Elsewhere in the crowd were also some of those who helped develop the jet in the 1960s - the so-called "incredibles". The last 747 rolled off the assembly line 7 December, completing inspections, flight tests and getting a paint job before finally being handed over to Atlas, which operates the aircraft as freighters.

Does anyone fly 747s anymore? ›

Airline operators

As of March 2024, there were 415 Boeing 747 aircraft in active airline service, comprising 1 747-100, 3 747SPs, 20 747-200s, 3 747-300s, 236 747-400s, and 152 747-8s. These aircraft are listed by airline operators and variant in the following table.

What will replace the 747? ›

The heir apparent to the 747, the 777X will not be ready for delivery until 2025, but Boeing Chief Executive David Calhoun focused his goodbye on that future: “The 777, the next plane to dominate this space, displaced all its competition just like that - and we haven't even introduced the best version.”

What is the oldest 747 in service today? ›

The oldest active 747 aircraft today

The aircraft was built on 13th June 1973 and is 49.81 years old at the time of writing. The oldest passenger aircraft in commercial operation is a Boeing 747-400 EP-MEE (SN 24383) operated by Mahan Air, a privately owned Iranian airline.

Why did airlines get rid of the 747? ›

But over the last few decades, airlines have pushed aircraft manufacturers for more fuel-efficient planes to reduce costs. Two-engine jets can now fly near the same capacity and fly farther than older, four-engine planes like Boeing's 747 and the Airbus A380.

Will the Boeing 747 ever come back? ›

The Queen of the Skies makes a comeback

The 747 continues in production with the 747-8. Boeing, however, announced in July that production will end when the final orders are complete. These are now all for freighter versions, with all passenger orders delivered.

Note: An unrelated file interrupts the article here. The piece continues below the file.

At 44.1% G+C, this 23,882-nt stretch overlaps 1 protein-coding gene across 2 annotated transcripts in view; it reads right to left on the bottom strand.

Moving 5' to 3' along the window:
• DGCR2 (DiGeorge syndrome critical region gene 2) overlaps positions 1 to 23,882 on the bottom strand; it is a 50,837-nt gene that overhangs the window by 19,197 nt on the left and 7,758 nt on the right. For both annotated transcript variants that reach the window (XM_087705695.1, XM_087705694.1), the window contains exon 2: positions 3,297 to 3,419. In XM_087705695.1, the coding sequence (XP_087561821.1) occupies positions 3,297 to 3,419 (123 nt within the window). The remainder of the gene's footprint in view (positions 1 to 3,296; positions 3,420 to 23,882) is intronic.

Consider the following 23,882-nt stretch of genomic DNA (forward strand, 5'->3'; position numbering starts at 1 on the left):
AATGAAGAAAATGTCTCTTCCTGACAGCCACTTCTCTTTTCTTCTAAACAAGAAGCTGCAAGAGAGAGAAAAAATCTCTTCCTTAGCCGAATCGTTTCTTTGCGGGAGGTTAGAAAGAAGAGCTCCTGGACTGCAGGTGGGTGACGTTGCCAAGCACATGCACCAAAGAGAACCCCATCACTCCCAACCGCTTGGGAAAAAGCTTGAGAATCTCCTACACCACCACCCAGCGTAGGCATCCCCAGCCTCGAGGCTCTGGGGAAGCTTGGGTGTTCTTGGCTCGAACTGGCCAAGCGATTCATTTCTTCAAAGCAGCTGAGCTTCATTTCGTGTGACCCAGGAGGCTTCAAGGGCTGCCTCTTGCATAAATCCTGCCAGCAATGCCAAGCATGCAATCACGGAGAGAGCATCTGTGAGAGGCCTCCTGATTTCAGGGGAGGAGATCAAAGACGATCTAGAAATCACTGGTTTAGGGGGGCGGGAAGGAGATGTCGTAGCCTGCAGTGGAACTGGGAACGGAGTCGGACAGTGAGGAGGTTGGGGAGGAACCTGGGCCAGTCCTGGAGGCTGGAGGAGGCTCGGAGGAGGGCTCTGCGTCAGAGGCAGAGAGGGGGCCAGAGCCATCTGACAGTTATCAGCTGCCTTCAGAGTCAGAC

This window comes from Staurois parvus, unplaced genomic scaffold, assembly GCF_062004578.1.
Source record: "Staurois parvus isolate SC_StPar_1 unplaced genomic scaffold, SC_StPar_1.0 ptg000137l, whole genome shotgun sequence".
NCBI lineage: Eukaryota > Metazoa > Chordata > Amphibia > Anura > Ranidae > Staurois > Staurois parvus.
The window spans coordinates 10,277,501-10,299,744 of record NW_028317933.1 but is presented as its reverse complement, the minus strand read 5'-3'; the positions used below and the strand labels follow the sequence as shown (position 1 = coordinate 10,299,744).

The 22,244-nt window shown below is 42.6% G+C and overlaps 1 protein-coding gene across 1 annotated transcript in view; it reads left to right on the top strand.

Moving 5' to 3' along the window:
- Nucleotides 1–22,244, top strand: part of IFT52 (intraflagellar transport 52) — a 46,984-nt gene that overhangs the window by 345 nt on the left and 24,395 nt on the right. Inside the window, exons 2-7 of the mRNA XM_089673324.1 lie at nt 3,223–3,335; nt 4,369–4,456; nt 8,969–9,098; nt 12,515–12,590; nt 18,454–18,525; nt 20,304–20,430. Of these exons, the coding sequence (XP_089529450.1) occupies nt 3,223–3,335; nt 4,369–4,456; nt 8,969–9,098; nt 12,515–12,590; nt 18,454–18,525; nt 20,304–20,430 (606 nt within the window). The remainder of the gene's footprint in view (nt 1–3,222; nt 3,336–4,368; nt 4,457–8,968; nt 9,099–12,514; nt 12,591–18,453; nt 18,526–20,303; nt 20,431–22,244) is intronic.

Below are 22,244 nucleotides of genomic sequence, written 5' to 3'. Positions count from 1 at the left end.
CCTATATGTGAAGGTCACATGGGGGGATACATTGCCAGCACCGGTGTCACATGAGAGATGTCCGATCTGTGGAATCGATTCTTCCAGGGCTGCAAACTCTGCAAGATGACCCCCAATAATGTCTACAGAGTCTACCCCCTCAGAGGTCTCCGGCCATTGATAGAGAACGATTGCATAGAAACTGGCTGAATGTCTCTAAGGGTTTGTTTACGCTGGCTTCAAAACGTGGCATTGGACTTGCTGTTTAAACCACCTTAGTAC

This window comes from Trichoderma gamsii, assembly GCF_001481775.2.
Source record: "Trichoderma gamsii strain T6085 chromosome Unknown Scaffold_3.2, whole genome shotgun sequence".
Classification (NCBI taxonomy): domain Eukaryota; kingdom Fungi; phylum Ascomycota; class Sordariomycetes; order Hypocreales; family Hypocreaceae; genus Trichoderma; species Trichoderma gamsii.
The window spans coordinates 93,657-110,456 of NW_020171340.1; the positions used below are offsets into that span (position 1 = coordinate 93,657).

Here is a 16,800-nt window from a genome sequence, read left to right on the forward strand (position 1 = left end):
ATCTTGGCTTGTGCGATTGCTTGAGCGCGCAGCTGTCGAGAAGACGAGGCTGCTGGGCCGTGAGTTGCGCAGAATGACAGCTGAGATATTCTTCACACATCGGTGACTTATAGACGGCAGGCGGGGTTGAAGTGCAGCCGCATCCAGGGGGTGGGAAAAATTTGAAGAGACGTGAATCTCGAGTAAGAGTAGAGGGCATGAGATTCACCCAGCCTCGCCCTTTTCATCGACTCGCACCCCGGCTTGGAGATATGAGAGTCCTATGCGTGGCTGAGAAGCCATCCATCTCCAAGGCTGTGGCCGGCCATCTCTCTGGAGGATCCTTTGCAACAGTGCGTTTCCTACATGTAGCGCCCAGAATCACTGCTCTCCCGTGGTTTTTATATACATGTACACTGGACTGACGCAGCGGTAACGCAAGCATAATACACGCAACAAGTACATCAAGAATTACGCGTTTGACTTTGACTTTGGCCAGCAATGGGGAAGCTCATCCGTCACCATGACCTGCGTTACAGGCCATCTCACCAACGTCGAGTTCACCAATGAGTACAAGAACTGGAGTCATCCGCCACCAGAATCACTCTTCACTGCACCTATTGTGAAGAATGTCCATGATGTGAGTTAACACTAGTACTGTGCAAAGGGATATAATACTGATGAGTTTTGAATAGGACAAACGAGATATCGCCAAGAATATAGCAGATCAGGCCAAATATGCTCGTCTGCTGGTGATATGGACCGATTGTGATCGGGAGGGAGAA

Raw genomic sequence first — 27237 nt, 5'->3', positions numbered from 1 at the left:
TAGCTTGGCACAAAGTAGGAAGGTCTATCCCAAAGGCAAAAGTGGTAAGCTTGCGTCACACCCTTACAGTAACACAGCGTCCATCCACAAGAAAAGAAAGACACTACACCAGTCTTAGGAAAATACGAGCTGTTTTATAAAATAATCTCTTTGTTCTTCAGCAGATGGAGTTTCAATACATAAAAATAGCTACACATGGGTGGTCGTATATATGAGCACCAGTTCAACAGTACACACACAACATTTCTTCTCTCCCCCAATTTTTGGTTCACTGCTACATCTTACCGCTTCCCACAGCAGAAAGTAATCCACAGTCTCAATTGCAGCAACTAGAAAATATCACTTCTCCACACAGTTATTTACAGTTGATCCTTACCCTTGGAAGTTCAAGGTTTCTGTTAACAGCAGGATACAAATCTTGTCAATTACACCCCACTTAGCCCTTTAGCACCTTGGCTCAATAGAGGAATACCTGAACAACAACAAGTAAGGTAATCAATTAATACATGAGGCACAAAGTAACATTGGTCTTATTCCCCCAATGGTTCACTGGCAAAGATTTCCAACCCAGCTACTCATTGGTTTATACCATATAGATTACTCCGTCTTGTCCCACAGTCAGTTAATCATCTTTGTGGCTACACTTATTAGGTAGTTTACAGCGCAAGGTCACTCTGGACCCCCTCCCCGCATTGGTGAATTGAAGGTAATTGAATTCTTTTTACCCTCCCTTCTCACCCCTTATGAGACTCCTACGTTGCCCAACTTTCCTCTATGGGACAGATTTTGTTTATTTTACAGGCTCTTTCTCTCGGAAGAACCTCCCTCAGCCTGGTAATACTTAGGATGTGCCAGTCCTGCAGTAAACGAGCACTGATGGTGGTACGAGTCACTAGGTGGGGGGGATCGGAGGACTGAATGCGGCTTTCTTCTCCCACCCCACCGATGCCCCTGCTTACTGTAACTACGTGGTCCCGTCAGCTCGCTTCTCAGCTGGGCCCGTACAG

Who ordered the last 747? ›

At the ceremony Atlas Air president, John Dietrich, reflected on the honor of taking the final delivery of Boeing's “Queen of the Skies” (Atlas ordered the last four 747-8s), reflecting on the fact that Atlas has used its 747s to carry everything from “race cars to race horses”.

What was the last 747 code? ›

The delivery of N863GT marks the final 747 to fly away from Everett after 1,574 747s came off the production line. From the first 747-100 to the shortened 747SP to the most successful variant, the 747-400, to the final 747-8, Boeing's most iconic work has exited the building at Paine Field.

Why is the A380 being retired? ›

However, the $445 million price tag of each aircraft was not sufficient to even cover the production cost, so with Airbus losing money on each A380, and with orders evaporating, it made economic sense to cease production.

Is the A380 discontinued? ›

Airbus ended production of its A380 double decker plane in 2021.

Does UPS still fly 747? ›

Our fleet currently includes the following aircraft types: 757-200F, 767-300F, A300-600F, MD-11F, 747-400F, and 747-8F. UPS serves more than 220 countries using a combination of more than 500 UPS and chartered aircraft.

What is the meaning of the Queen of sky? ›

Queen of Heaven was a title given to a number of ancient sky goddesses worshipped throughout the ancient Mediterranean and the ancient Near East. Goddesses known to have been referred to by the title include Inanna, Anat, Isis, Nut, Astarte, and possibly Asherah (by the prophet Jeremiah).

What was the 747 nickname? ›

The plane's design included a second deck extending from the co*ckpit back over the first third of the plane, giving it a distinctive hump and inspiring a nickname, the Whale. More romantically, the 747 became known as the Queen of the Skies.